Green campaigners say there was no need for the archeological survey that led to the “vandalism” of Paisley sports pitches.
Save Paisley’s Green Space has lodged a formal complaint with Renfrewshire Council, arguing previous work at the Thornly Park sports pitches shows the site is not of historical importance.
The council, however, says its permission was not needed to carry out the work.
The Express reported last Monday that trenches three feet deep had been dug and huge mounds of earth displaced as part of a standard archaeological investigation.
Owners, the University of the West of Scotland (UWS), said the probe was needed as part of the planning application it has submitted to demolish the pitches, student accommodation and Robertson Sport Centre to make way for 179 houses.
But Save Paisley’s Green Space says the West of Scotland Archaeological Services (WOSAS) insisted the dig would only be needed if planning permission was granted.
And, the group argues, it is completely unnecessary because OS maps, public records and initial work by Miller Homes – UWS’s chosen developer – show the site is made up of landfill.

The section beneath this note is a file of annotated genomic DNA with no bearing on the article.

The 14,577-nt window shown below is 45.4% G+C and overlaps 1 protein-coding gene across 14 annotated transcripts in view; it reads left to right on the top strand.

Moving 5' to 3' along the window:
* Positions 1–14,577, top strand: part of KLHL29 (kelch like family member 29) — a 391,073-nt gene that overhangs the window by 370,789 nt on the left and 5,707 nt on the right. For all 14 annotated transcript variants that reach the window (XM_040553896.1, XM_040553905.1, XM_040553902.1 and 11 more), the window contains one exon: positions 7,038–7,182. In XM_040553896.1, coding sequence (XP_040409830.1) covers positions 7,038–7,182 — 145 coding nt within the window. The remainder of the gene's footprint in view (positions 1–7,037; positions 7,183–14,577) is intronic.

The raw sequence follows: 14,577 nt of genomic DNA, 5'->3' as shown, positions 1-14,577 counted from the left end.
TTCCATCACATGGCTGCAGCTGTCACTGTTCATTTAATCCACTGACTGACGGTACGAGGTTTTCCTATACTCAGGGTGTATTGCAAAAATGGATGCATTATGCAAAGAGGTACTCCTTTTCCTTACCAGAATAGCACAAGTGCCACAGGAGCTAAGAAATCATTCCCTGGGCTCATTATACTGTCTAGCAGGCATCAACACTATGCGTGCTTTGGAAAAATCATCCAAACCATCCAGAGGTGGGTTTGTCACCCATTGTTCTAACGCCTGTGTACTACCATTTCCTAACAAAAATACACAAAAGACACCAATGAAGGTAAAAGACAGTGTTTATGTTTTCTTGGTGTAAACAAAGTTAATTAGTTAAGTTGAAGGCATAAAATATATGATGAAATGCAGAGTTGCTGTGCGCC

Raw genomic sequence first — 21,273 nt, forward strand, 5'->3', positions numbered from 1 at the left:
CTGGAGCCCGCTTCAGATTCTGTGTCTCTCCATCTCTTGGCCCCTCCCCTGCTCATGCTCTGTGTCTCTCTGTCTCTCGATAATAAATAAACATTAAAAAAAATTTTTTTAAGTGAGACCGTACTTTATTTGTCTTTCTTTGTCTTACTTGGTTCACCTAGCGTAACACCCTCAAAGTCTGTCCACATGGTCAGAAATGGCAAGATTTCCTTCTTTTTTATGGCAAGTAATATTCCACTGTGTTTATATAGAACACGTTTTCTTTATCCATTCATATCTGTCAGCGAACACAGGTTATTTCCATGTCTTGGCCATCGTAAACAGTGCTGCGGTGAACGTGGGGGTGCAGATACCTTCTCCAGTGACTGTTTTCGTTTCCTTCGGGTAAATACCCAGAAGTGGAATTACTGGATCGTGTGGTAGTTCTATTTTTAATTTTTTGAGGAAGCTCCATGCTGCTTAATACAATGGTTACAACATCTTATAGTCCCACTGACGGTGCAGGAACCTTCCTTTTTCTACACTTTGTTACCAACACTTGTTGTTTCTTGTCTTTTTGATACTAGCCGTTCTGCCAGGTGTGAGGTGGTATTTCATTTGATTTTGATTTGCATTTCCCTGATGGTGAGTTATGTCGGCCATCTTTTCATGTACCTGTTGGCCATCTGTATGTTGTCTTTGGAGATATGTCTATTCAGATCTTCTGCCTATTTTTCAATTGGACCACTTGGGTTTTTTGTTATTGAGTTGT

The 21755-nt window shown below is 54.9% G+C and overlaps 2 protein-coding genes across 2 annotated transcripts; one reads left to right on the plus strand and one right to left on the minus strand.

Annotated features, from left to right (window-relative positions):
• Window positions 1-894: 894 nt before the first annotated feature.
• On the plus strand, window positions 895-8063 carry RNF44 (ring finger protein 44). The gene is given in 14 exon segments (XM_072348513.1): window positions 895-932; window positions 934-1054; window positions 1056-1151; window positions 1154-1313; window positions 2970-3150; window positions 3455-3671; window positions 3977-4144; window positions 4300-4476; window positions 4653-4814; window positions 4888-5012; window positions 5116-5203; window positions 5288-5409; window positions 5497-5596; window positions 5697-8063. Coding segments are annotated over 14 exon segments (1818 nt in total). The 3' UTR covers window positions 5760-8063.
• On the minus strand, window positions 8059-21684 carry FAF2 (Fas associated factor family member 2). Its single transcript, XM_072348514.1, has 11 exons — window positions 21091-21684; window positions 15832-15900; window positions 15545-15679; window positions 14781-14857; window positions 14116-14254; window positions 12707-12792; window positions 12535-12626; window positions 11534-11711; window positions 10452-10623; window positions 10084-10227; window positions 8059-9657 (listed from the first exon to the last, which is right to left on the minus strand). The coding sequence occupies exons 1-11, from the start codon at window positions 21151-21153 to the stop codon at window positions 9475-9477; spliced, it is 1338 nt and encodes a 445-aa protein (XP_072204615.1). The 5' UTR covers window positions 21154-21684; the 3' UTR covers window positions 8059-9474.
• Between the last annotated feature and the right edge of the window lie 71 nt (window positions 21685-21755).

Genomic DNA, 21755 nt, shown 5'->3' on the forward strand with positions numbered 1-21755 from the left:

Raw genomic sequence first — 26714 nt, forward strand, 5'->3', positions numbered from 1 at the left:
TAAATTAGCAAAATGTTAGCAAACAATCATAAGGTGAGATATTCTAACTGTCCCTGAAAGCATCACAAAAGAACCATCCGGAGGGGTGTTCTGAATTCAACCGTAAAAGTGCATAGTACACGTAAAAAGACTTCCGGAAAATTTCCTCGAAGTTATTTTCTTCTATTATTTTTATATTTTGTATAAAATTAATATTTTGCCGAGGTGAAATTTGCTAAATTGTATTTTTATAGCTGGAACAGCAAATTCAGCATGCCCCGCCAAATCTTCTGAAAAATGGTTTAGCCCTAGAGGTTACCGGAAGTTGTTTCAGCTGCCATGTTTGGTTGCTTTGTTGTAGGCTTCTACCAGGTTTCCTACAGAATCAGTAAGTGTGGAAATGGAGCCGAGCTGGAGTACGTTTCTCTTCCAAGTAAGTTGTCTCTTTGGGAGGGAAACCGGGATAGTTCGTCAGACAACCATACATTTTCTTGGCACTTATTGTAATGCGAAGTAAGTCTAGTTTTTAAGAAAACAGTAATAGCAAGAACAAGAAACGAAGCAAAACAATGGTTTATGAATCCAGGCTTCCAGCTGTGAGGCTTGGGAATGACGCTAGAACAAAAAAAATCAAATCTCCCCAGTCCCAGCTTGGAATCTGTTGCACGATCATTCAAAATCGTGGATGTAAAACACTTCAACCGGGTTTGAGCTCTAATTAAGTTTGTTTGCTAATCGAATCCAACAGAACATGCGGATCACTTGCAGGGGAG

A spokeswoman for Save Paisley’s Green Space said: “There are very valid concerns that proper procedure has not been followed in allowing trial trenches to be excavated across the entire sports pitches area at the UWS Thornly Park campus.
“The resulting vandalism of the pitches has deprived local residents of the use of an important lifeline well used throughout the current pandemic.
“All parties involved in this are responsible.
“They all had the historic information to hand that clearly showed the imported landfill to the pitches, negating the need for trial trenches.”
She added: “Given that the advice from WOSAS was to be a condition of consent, it appears to be a deliberate act to prematurely destroy the pitches.”
A spokesman for Renfrewshire Council, however, says the local authority remains of the view that the trial trenches were necessary and has said the pitches will be refurbished.
He added: “The recent digging at UWS Thornly Park campus was for archaeological investigatory works required to be carried out by the applicants for the current planning application for housing on that site, which is still to be determined.
“They did not require permission from the council for these works.
“The work is now complete and the applicants have confirmed they will reinstate the land.”